relevant experts (Figure 1). The complete questionnaire includes three parts:
the behavior, attitude, and perception of farmers, the inputoutput data of
farmers’ orchid planting, and their social network. The data in this paper only
involves the first part, namely the behavior, attitude, and perception of
farmers, and contains the research hypothesis (Table 2).
(2)
Questionnaire
survey
Second,
the questionnaire survey was conducted from March 2018 to July 2018. A total of
237 questionnaires were collected through centralized questionnaire
distribution and dispersed household survey.
Table 1 Metadata summary
of the Questionnaire statistics dataset from GuangdongTaiwan agricultural
cooperative experimental area in
Shaoguan of China
Items

Description

Dataset full name

Questionnaire statistics
dataset from GuangdongTaiwan agricultural cooperative experimental area in
Shaoguan of China

Dataset short name

QuestionnaireStatisticsShaoguan

Authors

Li, H. F., School of Tourism and
Geography, Shaoguan University,
lihangfei1980@126.com


Wei, S. Q., Institute of Geography,
Fujian Normal University, suqiongwei@126.com


Wei, S. B., Institute of Geography,
Fujian Normal University, 565059315@qq.com

Geographical region

Wengyuan county, Shaoguan city,
Guangdong province:
24°07¢30²N–24°37¢15²N, 113°18¢5²E–114°18¢5²E

Year

2018

Date format

.xls

Date size

69 KB

Date files

Excel data of 217 questionnaires
and 25 indicators

Foundations

National
Natural Science Foundation of China (41771136); Guangdong Province
(GD17CGL13); Fujian Province (2018R11010062); Shaoguan City (2019Sn081)

Data computing environment

The software AMOS 17.0 was used for
structural equation analysis

Data publisher

Global Change Research Data
Publishing & Repository, http://www.geodoi.ac.cn

Address

No. 11A, Datun Road, Chaoyang
District, Beijing 100101, China

Data sharing policy

Data from the Global Change
Research Data Publishing & Repository includes metadata, datasets (in the Digital Journal of Global Change Data Repository), and
publications (in the Journal of Global Change Data & Discovery). Data
sharing policy includes: (1) Data are openly available
and can be free downloaded via the Internet; (2) End users are encouraged to
use Data subject to citation; (3) Users, who are by definition
also valueadded service providers, are welcome to redistribute Data subject
to written permission from the GCdataPR Editorial Office and the issuance of
a Data redistribution license; and (4) If Data are
used to compile new datasets, the ‘ten per cent principal’ should be followed
such that Data records utilized should not surpass 10% of the
new dataset contents, while sources should be clearly noted in suitable
places in the new dataset^{[3]}

Communication
and searchable system

DOI, DCI, CSCD, WDS/ISC, GEOSS, China
GEOSS, Crossref

(3)
Indoor
review stage
The last step is statistics in combination with the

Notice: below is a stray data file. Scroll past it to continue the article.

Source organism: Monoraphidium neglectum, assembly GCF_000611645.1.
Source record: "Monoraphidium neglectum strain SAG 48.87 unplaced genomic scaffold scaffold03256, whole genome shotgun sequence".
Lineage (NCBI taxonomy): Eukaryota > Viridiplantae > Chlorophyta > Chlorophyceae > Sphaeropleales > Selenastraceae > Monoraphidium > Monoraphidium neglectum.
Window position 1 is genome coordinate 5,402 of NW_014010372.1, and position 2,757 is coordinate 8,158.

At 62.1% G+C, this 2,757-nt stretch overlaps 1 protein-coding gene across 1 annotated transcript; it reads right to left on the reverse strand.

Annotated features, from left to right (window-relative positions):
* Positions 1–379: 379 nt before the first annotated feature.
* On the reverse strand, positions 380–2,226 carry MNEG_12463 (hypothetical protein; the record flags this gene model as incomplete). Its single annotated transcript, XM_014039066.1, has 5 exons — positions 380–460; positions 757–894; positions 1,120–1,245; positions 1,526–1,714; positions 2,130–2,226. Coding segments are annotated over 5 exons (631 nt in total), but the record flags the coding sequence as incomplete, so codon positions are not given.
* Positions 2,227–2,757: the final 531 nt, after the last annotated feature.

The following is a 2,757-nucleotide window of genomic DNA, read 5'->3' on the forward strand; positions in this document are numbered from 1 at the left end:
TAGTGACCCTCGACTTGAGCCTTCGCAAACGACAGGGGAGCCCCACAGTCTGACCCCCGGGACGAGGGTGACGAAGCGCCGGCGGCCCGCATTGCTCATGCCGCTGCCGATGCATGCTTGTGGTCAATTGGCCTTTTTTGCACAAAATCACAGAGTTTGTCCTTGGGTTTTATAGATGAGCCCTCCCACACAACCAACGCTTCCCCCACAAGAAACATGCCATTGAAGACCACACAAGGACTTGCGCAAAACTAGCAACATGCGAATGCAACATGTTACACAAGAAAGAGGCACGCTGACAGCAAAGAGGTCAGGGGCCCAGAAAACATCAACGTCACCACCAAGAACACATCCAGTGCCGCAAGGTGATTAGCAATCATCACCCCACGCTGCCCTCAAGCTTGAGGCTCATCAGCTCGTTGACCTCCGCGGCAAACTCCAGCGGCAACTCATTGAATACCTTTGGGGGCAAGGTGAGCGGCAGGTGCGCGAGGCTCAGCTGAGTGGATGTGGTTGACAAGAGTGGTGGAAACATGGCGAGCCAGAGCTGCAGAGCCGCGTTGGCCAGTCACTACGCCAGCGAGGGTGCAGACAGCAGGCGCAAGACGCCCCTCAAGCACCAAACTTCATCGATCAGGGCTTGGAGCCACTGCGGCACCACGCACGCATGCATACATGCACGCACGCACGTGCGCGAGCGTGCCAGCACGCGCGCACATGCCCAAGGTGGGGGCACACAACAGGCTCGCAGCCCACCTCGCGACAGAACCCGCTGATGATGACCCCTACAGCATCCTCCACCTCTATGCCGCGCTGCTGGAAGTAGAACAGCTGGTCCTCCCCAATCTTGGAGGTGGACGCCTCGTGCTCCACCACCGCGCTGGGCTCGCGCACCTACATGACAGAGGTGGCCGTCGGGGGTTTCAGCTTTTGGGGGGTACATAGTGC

opinions of local village cadres and farmers, we screened the collected
questionnaires and identified 217 valid questionnaires. We used a fivepoint
Likert scale (Strongly disagree =1; Disagree =2; Basically agree =3; Agree = 4;
Strongly agree =5) to quantify the data, and formed a 217×25 excel data sheet.
4 Data
Results and Validation
4.1
Routine Test of Data
4.1.1 Normal Distribution
Test
We determined (Table 3) that the absolute value of skewness
coefficient of all items (indicators) was less than 1; the absolute value of
kurtosis coefficient of all items (indicators) was also less than 1, showing
that the sample data met normal distribution^{[18]}.
Figure 1 The questionnaire
Table 2 Research
hypothesis
Dimension

Latent variable

Research hypothesis

Farmers dimension (A)

Peasant household social network and subjective norm (A1)

HA1: Farmers’ social
networks and subjective norms had positive effect on orchid diffusion

Characteristics of farmers’ entrepreneurship(A2)

HA2: The characteristics of household entrepreneurship had
positive effect on orchid diffusion

Farmers’ cognition to China’s Taiwan agriculture (A3)

HA3: Farmers’ cognition to China’s Taiwan’s agriculture
had positive effect on orchid diffusion

Agricultural dimensions in China’s Taiwan (B)

Agricultural Characteristics of China’s Taiwan (B1)

HB1: Agricultural characteristics in China’s Taiwan had
positive effect on orchid diffusion

The characteristics of agricultural technical service in
China’s Taiwan (B2)

HB2: The characteristics of agricultural technical
services had positive effect on orchid diffusion

Environmental dimensions (C)

Basic conditions (C1)

HC1: Basic conditions had positive effect on orchid diffusion

Policy environment (C2)

HC2: Policy environment had positive effect on orchid
diffusion

Diffusion effect (D)

Table
3 Skewness and kurtosis values of sample
data
Item

Skewness

Kurtosis

Item

Skewness

Kurtosis

Item

Skewness

Kurtosis

A11

‒0.795

0.571

B11

‒0.116

‒0.448

C21

‒0.187

‒0.314

A12

‒0.600

0.042